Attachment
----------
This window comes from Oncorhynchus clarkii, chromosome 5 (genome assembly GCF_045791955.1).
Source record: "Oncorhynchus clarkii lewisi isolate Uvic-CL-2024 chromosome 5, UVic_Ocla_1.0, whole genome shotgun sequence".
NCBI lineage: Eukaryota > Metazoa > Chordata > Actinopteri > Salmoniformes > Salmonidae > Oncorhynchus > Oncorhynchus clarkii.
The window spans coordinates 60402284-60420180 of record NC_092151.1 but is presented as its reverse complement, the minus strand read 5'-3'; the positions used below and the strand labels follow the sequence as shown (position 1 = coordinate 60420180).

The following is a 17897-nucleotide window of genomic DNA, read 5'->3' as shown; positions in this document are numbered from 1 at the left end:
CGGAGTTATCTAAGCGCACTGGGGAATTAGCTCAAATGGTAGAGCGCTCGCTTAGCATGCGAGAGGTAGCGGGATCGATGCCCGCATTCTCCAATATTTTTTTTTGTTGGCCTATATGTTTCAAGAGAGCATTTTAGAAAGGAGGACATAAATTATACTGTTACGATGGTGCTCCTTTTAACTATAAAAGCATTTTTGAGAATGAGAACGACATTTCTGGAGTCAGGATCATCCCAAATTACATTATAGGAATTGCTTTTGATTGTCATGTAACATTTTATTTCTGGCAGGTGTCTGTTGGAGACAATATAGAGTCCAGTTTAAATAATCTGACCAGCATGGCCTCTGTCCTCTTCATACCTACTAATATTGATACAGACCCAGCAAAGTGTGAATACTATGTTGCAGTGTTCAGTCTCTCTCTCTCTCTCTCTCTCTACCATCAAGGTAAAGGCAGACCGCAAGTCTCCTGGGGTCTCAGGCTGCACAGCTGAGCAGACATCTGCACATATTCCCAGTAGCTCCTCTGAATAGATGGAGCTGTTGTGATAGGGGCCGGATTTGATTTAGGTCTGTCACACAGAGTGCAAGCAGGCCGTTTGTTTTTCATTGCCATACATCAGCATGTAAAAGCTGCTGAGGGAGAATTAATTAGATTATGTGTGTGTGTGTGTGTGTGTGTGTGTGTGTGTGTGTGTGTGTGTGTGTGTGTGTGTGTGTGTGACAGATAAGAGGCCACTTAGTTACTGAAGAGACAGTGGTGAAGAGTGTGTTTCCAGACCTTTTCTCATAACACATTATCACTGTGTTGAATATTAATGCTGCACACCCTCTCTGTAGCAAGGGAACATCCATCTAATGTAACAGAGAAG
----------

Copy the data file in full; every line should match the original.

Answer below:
This window comes from Oncorhynchus clarkii, chromosome 5 (genome assembly GCF_045791955.1).
Source record: "Oncorhynchus clarkii lewisi isolate Uvic-CL-2024 chromosome 5, UVic_Ocla_1.0, whole genome shotgun sequence".
NCBI lineage: Eukaryota > Metazoa > Chordata > Actinopteri > Salmoniformes > Salmonidae > Oncorhynchus > Oncorhynchus clarkii.
The window spans coordinates 60402284-60420180 of record NC_092151.1 but is presented as its reverse complement, the minus strand read 5'-3'; the positions used below and the strand labels follow the sequence as shown (position 1 = coordinate 60420180).

The following is a 17897-nucleotide window of genomic DNA, read 5'->3' as shown; positions in this document are numbered from 1 at the left end:
CGGAGTTATCTAAGCGCACTGGGGAATTAGCTCAAATGGTAGAGCGCTCGCTTAGCATGCGAGAGGTAGCGGGATCGATGCCCGCATTCTCCAATATTTTTTTTTGTTGGCCTATATGTTTCAAGAGAGCATTTTAGAAAGGAGGACATAAATTATACTGTTACGATGGTGCTCCTTTTAACTATAAAAGCATTTTTGAGAATGAGAACGACATTTCTGGAGTCAGGATCATCCCAAATTACATTATAGGAATTGCTTTTGATTGTCATGTAACATTTTATTTCTGGCAGGTGTCTGTTGGAGACAATATAGAGTCCAGTTTAAATAATCTGACCAGCATGGCCTCTGTCCTCTTCATACCTACTAATATTGATACAGACCCAGCAAAGTGTGAATACTATGTTGCAGTGTTCAGTCTCTCTCTCTCTCTCTCTCTCTACCATCAAGGTAAAGGCAGACCGCAAGTCTCCTGGGGTCTCAGGCTGCACAGCTGAGCAGACATCTGCACATATTCCCAGTAGCTCCTCTGAATAGATGGAGCTGTTGTGATAGGGGCCGGATTTGATTTAGGTCTGTCACACAGAGTGCAAGCAGGCCGTTTGTTTTTCATTGCCATACATCAGCATGTAAAAGCTGCTGAGGGAGAATTAATTAGATTATGTGTGTGTGTGTGTGTGTGTGTGTGTGTGTGTGTGTGTGTGTGTGTGTGTGTGTGTGTGTGTGACAGATAAGAGGCCACTTAGTTACTGAAGAGACAGTGGTGAAGAGTGTGTTTCCAGACCTTTTCTCATAACACATTATCACTGTGTTGAATATTAATGCTGCACACCCTCTCTGTAGCAAGGGAACATCCATCTAATGTAACAGAGAAG